Viking Sagas Essay, Research Paper
January 18, 2001
The Viking sagas use an incredible deal of symbolism and irony. They also pay a great deal of attention to ones? actions rather than one?s words. In the story of Frothi, the king that defeated his brother in a devastating fire, there is a character Regin, who demonstrates great symbolism. Regin is an ideal character who is true to himself and being a good person. When he attempts to do all that is right, he helps the boys out of the woods and back to their proper social status.
?Then Regin turned his horse in their direction a second time, frowning as though he would attack them there and then.? Regin?s actions guide the boys back towards the hall where he hints to them that they are to set it on fire. Once the fire is set, Regin helps them to defeat the king, without actually killing him himself. ?King Frothi turned away from the door to the mouth of his underground hiding-place, hoping to escape so to the woods and save his life. but when he came underground there was Regin facing him, and none too peaceful looking either.?
Here, Regin?s actions are noted as honest and true as well as symbolic. He did not physically take the life of the king, yet by standing in his way, symbolically saved the boys and destroyed the reign of king Frothi. It was also noted that Regin warned the king. While he can be seen as someone who tries to play both sides, I see Regin as a strong character that is loyal to himself and what should be.
Frothi?s dream of going to hell is also symbolic, as he can see his own death coming. This symbolism is important because it is ironic and lets the reader know what is going to happen before it actually does, yet it does not destroy the suspense.
Irony comes into play when King Frothi himself dies by fire. It is ironic because in
the beginning, he came into power by taking over the throne and having his brother burned.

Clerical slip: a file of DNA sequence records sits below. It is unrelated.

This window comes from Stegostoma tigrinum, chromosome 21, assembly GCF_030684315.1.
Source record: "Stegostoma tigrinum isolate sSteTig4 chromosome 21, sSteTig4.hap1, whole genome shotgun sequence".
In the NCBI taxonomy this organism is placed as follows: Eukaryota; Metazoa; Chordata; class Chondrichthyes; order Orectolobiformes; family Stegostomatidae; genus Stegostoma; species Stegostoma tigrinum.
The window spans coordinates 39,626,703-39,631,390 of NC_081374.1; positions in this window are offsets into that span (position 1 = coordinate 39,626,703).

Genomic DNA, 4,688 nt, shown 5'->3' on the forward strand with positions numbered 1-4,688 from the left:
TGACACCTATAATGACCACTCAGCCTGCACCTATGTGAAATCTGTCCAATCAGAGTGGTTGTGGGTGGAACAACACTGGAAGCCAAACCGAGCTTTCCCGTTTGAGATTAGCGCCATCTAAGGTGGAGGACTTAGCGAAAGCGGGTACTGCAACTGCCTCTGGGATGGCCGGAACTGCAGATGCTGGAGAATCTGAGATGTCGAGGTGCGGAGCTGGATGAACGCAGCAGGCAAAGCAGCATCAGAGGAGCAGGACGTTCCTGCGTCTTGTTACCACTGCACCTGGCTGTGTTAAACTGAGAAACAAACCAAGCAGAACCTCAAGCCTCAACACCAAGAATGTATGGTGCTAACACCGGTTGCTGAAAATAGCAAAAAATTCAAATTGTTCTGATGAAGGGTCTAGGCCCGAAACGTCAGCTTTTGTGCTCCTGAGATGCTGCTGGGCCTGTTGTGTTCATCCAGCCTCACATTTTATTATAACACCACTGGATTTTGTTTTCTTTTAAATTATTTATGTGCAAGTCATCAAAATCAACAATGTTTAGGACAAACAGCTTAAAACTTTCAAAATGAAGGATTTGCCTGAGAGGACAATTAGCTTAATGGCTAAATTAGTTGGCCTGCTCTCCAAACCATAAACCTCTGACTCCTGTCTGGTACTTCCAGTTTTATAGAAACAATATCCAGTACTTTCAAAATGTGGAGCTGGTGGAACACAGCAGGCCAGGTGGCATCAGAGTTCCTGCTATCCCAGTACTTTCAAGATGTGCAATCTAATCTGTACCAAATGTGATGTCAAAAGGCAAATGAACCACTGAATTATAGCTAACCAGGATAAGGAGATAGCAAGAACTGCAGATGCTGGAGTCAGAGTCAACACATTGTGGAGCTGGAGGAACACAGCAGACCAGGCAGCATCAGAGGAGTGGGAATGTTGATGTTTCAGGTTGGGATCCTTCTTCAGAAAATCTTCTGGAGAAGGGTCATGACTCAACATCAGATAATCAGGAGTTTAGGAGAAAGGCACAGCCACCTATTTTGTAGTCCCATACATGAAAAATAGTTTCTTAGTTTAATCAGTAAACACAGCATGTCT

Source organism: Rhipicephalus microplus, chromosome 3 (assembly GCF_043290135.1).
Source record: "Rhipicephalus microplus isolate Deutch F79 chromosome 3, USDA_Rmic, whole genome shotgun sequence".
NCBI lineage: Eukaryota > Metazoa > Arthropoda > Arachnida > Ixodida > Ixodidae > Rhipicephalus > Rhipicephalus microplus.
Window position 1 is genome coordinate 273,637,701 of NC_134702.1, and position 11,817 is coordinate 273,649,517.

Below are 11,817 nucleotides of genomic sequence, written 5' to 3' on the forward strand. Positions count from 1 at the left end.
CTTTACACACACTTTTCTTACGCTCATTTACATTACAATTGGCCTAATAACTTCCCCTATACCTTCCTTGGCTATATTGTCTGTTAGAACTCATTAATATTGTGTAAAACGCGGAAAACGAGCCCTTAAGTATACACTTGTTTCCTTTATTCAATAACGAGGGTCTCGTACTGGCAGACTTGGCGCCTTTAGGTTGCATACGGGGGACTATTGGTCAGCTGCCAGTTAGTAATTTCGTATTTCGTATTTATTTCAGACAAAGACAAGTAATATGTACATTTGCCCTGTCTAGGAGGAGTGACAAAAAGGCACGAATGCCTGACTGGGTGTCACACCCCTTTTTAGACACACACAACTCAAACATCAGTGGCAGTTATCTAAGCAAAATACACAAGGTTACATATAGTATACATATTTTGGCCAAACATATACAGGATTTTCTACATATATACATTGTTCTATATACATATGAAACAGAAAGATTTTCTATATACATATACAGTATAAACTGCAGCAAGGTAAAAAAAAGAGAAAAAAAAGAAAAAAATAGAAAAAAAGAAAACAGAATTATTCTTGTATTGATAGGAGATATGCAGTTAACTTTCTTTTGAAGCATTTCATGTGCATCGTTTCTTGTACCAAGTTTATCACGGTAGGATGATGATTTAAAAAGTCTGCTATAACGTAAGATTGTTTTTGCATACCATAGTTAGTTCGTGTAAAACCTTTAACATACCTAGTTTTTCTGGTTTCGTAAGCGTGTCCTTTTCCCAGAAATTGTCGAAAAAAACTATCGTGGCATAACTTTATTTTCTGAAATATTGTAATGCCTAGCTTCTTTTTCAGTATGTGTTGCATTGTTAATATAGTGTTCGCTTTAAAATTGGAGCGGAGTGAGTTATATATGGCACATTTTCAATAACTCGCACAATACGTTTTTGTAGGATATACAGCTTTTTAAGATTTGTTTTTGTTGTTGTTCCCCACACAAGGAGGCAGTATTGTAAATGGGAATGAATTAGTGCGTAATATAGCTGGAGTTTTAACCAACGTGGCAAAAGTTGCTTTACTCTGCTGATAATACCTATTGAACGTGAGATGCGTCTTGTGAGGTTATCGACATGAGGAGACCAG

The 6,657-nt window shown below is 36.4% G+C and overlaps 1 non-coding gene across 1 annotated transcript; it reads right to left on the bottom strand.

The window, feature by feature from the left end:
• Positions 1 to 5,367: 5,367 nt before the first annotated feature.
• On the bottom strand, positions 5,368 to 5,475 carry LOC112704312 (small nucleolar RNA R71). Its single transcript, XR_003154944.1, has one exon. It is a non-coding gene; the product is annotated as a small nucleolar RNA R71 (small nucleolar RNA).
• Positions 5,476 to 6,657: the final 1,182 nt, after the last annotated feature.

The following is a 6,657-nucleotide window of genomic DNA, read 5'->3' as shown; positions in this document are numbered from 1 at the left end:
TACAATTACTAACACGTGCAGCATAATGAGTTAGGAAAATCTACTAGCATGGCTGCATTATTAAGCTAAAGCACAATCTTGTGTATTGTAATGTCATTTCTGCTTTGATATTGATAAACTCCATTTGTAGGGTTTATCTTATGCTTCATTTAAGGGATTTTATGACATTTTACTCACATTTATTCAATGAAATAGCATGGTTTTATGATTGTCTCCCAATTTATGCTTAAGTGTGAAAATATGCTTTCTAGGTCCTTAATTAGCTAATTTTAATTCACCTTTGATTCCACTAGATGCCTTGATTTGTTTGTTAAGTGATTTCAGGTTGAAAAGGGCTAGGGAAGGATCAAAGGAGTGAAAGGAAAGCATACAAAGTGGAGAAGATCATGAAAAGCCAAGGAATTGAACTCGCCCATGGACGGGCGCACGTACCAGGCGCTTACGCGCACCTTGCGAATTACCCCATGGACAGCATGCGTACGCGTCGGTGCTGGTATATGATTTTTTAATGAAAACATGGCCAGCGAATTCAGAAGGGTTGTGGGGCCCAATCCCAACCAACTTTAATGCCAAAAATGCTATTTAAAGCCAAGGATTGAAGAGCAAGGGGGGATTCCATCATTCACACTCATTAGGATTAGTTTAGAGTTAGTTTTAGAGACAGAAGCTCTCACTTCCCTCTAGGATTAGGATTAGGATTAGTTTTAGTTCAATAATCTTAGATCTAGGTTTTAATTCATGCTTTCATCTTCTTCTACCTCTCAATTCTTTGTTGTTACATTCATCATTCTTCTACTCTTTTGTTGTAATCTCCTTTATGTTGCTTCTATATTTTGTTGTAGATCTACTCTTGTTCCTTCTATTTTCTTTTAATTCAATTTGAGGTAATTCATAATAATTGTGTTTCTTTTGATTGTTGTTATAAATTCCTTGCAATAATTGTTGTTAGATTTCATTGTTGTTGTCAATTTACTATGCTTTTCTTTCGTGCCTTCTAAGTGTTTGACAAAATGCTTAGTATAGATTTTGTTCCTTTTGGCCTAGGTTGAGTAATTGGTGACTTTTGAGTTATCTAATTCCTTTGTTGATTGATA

I think that the most influential character however, in the Viking sagas is Queen Yrsa. As terrible past, named after a dog and innocently married to her father then off to an awful king, she displays great influence and power. While she is not a brute or a queen of bloodshed, she at times is seen to be more powerful that King Athilis. She is the driving force of many battles and is devious and cunning. While she is pure of heart and loyal to her true feelings, she knows how to manipulate and be the voice in king Athilis?s head. She openly threatens him and warns him that she will avenge her father?s death first change she gets. ?And for this same reason I shall never be loyal to you if you clash with king Helfi?s kinsmen, I will contrive the death of your berserk?s just as soon as I can, should there be any so brave as to do that for my sake and of their own prowess? (pg 250). This the queen in fact does. While it is later in the story at an unexpected time, she in fact takes the will of Svipdag and uses his enthusiasm and greatness to benefit herself. She first has him magnificently wipe out the berserks, under the king?s order and then assist the king?s decision in the berserk?s banishment. As they come to attack, the king puts Svipdag in charge and send the army out to defeat them. The queen has at this point managed to turn the berserks against the king which they were once so loyal to, by replacing them with this Svipdag hero. She has managed to destroy the kings? army under his own command. Years later when Svipdag joins up with King Hrolf they meet up with King Athulis and eventually kill him, through cunning and deceit and the aid of Queen Yrsa. She kept her promise and lives to know of the end of King Athilis.